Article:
Julie: Well, with a demanding national agenda for high-quality health care, there are hundreds of areas for potential focus. The assessment of multiple performance measures on multiple dimensions is very difficult. Therefore, it's critical that senior leaders have and use a structured approach for priority setting. The prioritization matrix which we've developed provides senior leadership with a framework for coming to consensus on the key organizational opportunities for improvement, and then allowing for alignment of organizational efforts and resources.

The prioritization matrix ensures that areas selected will have the greatest impact and the highest potential for success. And as you know, success can be defined in a variety of ways. The matrix allows for some flexibility to define success and assess each measure then accordingly. Each hospital will have its own local pressing conditions as well as the national priorities. The tool allows for those types of tradeoffs and other considerations that are unique to each hospital.

Interviewer: That's very helpful. So it sets the stage very nicely for the importance of actually using this kind of a resource to help organize your thinking. Having said that, how can hospitals best use the prioritization matrix in their process? What are some of the step-by-step kinds of things that they need to do to work with it effectively?

Julie: The prioritization matrix provides this structure to assess each individual patient safety and quality indicator on multiple dimensions. You can look at it for the actual rate of performance as compared to a national benchmark. It provides you with information about the annual cost associated with the current level of performance as compared to the estimated cost to implement the change, the level of strategic alignment or impact on regulatory mandates, and an assessment of barriers to implementing change needed to improve performance.

The completion of the prioritization matrix requires effort from a variety of individuals. But two key sets of players play a critical role. First is the quality leaders and analysts, because they are going to be gathering and organizing the information into the matrix. And then the hospital leaders will use that information to reach consensus about the priorities for improvement.

The organizational quality leaders can take the initiative to populate the matrix with factual information: the actual Patient Safety Indicators and Inpatient Quality Indicators; the performance, including the numerator cases, denominator cases, and the rate per thousand; the cost per case; and the total cost of these events to the organization—and costs can either be derived from actual organizational data or identified from the literature.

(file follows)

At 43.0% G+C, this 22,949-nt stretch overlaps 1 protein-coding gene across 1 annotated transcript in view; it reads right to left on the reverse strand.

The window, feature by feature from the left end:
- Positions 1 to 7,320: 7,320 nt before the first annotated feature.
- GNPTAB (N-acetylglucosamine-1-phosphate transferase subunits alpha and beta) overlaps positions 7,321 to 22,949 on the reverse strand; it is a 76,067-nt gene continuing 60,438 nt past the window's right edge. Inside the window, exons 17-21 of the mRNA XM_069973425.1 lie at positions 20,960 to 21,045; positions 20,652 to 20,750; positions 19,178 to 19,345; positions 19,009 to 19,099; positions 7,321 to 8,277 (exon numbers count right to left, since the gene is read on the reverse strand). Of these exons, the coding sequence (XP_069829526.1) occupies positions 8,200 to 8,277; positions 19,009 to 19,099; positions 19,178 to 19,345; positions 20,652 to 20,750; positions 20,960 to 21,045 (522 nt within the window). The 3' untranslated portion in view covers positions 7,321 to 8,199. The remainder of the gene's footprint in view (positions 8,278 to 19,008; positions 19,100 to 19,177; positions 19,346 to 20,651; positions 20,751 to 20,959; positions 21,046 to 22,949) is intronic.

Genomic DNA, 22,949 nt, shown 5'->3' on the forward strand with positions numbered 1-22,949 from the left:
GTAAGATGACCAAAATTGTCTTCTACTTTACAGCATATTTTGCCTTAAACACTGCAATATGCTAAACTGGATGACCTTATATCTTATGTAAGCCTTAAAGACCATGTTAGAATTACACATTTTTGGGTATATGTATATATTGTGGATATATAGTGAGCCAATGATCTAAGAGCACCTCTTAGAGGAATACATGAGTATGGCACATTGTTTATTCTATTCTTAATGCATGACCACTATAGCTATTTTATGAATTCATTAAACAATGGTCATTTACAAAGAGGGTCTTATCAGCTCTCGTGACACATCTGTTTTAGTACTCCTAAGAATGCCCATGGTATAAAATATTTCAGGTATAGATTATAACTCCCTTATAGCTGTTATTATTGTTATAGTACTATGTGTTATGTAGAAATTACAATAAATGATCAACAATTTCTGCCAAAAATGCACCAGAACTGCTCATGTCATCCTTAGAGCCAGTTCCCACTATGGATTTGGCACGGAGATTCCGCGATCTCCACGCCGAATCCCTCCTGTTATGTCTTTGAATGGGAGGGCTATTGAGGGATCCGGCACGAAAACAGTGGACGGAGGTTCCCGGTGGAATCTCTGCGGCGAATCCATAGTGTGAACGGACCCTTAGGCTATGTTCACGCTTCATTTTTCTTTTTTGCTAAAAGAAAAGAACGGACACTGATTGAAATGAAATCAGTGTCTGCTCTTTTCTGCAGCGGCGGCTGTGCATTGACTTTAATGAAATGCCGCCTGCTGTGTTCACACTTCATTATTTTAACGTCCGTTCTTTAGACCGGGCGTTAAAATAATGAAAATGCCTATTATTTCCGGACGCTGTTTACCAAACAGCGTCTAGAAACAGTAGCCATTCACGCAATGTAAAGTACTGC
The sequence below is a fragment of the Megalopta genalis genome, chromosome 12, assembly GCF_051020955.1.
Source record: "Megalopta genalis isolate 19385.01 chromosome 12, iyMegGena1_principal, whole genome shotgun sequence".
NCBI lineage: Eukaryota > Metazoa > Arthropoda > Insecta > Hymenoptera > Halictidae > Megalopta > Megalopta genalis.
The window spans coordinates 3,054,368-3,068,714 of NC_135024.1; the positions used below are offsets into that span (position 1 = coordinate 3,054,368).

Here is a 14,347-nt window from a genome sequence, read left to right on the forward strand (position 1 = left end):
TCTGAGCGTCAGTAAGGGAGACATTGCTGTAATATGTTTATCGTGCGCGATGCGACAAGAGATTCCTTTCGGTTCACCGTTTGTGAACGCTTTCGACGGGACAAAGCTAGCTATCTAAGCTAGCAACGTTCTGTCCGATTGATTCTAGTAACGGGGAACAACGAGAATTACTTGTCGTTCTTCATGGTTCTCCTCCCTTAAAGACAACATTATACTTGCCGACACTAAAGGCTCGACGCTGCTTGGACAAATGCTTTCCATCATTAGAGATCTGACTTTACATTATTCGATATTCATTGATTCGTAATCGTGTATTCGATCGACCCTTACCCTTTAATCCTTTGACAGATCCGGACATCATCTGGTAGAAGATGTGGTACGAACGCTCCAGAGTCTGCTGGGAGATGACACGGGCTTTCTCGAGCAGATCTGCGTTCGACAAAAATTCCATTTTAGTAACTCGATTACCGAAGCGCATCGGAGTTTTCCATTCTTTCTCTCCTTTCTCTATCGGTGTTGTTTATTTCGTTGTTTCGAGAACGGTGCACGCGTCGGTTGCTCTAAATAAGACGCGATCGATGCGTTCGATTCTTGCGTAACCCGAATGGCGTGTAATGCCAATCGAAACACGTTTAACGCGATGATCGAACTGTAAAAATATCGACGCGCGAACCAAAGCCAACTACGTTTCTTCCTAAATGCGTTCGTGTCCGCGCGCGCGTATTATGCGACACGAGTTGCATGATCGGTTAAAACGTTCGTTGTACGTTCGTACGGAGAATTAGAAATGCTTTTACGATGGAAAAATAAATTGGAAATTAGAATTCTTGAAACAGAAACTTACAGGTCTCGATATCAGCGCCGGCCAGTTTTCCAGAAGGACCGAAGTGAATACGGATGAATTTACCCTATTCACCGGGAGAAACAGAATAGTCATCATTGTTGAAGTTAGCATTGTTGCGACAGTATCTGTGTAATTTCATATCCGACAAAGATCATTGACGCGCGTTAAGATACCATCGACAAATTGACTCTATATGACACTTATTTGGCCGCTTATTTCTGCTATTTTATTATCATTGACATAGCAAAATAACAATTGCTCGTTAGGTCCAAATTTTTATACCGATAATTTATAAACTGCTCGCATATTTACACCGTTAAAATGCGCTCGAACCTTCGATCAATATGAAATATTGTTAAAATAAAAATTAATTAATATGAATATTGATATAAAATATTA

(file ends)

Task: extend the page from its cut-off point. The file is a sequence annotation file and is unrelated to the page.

Once the matrix is populated with as much factual information as possible, it's been shared with executive leaders, and then these leaders have to go through an exercise of vetting each measure to evaluate the implications of working to improve the performance on this measure and the risk of not improving the measure. Executives will go through a series of questions that will help them determine the likelihood of success, assessing the resource requirements.

So they ask questions like, Does this PSI or IQI align and support our organizational strategic plan? Would the reduction of the rate of this PSI or IQI align with our organizational goals and priorities and our culture? Do we currently have an RFI from the Joint Commission regarding this PSI or IQI, making it a priority? Have we had patients who have experienced a major sentinel event associated with this PSI or IQI? Is this PSI or IQI publicly reported? What is the public perception of care we deliver related to this PSI or IQI? And are we considered a go-to organization for care related to this PSI or IQI? Finally, do we have any press around the quality of care around this PSI or IQI? Is that press positive or negative?